Just listers  with a   single skillset   Huge disrespect and misunderstanding  of the process and you wonder why there have been over 75 franchisee failures there.


    “We have seen very experienced estate agents – ‘listers’ for want of a better word – fail at running their own agency as they only have one skill, specifically sales”

    These are the required skillsets he views as necessary for a good agent

    “Namely, they are: Customer Focus – Sales Capability – Emotional stability – Business Management experience.”


    Nothing about the professional ability to “value” the all important property asset  correctly




  3. PeeBee

    Not necessarily relevant to this ‘article’ – so apologies to ‘Mr & Mrs Clarke (who I am sure are very nice people and do not in any way represent the model that my post is intended to target) for hijacking the comments thread – but here’s an idea to chew over.

    In defence of the post, it’s an idea I’ve given quite a lot of thought to over the years – and have mentioned it to a few but never really pushed it.  I think now’s the time – so here goes.

    As we all know, there are a large number of Portal Listing Facilitators (PLFs) masquerading as ‘Estate Agents’ and ‘Letting Agents’ throughout the UK that should be made to relocate to Norwich or its’ surrounding towns.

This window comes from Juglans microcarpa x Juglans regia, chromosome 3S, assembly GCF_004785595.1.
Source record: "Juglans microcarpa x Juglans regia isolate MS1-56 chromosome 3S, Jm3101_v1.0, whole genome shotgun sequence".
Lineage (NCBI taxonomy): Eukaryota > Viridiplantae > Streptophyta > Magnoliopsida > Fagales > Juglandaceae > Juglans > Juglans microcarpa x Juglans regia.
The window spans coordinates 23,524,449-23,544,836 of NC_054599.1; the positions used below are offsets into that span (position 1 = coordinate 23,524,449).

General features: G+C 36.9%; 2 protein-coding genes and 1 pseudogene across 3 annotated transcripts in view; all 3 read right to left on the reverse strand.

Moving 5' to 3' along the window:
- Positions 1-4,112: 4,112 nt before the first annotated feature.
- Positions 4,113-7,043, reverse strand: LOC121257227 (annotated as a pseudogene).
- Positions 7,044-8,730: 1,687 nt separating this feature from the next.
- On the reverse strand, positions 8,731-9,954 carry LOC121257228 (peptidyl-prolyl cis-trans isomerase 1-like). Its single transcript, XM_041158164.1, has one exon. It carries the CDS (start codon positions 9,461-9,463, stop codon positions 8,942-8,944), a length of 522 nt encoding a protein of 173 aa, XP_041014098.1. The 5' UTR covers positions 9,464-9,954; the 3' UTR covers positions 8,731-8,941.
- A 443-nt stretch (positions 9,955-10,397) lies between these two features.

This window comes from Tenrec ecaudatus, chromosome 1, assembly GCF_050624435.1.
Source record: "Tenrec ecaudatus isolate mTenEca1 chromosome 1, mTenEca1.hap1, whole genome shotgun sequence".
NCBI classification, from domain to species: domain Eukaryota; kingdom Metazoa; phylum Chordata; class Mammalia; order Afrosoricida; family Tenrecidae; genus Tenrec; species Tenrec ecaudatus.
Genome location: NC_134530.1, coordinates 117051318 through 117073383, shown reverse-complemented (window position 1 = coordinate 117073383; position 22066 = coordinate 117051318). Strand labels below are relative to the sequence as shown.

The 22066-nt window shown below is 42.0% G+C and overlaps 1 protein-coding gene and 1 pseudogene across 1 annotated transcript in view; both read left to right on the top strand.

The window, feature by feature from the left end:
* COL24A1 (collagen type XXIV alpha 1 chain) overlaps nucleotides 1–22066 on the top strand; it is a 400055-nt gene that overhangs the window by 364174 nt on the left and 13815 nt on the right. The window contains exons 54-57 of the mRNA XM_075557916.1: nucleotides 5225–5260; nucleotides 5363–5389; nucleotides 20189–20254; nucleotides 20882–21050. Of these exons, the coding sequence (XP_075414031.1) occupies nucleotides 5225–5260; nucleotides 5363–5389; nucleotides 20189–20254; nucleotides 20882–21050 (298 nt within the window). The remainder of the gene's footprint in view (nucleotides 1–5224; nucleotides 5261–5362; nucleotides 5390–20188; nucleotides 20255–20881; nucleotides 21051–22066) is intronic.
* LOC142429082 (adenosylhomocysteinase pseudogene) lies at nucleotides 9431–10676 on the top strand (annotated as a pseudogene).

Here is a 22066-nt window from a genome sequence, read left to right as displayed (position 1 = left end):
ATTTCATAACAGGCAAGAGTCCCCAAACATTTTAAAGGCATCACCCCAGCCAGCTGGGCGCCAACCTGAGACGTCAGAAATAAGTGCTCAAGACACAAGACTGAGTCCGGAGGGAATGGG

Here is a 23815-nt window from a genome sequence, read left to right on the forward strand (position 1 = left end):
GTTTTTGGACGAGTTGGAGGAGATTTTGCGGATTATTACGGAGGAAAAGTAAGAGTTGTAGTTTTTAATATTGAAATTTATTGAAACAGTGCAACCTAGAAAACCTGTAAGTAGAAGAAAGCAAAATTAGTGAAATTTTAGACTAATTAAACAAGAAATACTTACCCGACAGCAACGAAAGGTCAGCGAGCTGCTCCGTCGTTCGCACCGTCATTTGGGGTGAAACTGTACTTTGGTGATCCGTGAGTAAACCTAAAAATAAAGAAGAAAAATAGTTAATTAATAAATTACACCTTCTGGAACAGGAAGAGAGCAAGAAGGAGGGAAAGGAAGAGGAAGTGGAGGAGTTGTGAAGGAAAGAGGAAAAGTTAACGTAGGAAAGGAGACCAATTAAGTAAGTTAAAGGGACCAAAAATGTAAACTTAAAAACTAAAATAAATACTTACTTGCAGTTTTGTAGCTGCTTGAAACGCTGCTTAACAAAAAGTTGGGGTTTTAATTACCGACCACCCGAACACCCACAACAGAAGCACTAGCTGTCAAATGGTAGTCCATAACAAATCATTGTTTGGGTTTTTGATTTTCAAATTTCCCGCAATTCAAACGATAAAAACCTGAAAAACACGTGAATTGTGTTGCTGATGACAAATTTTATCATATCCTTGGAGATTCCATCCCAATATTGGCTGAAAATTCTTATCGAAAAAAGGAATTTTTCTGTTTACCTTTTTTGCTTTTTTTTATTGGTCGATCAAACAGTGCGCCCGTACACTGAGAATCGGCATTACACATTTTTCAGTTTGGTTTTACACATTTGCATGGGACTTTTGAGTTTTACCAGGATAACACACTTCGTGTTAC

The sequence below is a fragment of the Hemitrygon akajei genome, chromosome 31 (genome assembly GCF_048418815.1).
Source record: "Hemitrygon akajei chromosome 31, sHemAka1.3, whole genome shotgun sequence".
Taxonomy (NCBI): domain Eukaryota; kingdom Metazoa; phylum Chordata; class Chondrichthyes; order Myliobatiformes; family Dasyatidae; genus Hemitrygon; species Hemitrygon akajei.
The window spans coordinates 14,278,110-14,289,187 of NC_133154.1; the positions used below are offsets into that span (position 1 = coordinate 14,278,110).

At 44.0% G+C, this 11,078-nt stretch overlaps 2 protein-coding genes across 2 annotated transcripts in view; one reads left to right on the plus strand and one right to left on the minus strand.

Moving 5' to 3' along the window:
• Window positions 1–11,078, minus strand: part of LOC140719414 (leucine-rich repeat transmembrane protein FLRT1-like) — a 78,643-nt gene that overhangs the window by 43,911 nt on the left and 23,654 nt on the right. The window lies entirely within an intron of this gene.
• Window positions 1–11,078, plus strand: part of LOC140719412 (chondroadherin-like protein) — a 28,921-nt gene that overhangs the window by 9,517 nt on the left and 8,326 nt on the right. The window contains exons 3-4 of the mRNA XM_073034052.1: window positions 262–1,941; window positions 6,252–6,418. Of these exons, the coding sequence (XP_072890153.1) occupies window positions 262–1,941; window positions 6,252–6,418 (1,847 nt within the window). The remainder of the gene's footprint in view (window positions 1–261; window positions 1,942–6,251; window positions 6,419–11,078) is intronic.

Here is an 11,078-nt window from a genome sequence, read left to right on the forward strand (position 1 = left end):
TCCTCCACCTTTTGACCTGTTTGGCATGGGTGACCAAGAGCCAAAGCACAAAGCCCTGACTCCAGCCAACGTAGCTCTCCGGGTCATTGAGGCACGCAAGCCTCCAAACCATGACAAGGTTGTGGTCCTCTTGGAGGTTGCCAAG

Furthermore, these PLFs should all be grouped together under the same corporatesqueish name – as let’s face it, they are all indistinguishable from one another in their offering or the mistruths they spout in order to fleece the next unsuspecting homeowner.  A catchy name.  One which does what it says on the tin (credit: Ronseal).

    I therefore give you…

    ‘Norfolk&Chanceof Selling or Letting’

    I think it could catch on.  It has legs, dont’cha think, dear colleagues in industry?

    1. Retiredandrelaxed

      Well up (or down?) to your usual standard of humour, Mr PeeBee  🙂

      1. PeeBee

        I try, Retiredandrelaxed…

        …and sometimes, like a budgie with a busted beak, I succeed. ;o)

  4. Woodentop

    So another person with no property background. Says a lot about the industry professionalism of this group and why after years of being anti-licensing, now reviewing that thought with the increasing number of bedroom agents.

  5. Gangsta Agent


  6. Andrew Stanton Proptech Real Estate Influencer

    The online agent Strike, which was previously House Simple, before it re-trenched from its aspirations of being a national agent brand and concentrated on the North, is looking for fresh recruits.
    Based on an agency model of being free, unlike the typical no sale no fee model, or even online model of Purplebricks – pay upfront sale or no sale, it may be hard to understand how these new starts are going to earn a living.  
    Maybe Sam Mitchell the top man knows, as worryingly if you look on their website you have to take a £699 option if you want accompanied viewings, (not very free) and there does seem a heavy emphasis on ‘free mortgage advice’ which possibly means the service is a sales funnel for financial services revenue.
    Maybe Sam can enlighten me, as to how free the model is, after all their slogan is ‘A transparent experience from start to finish’.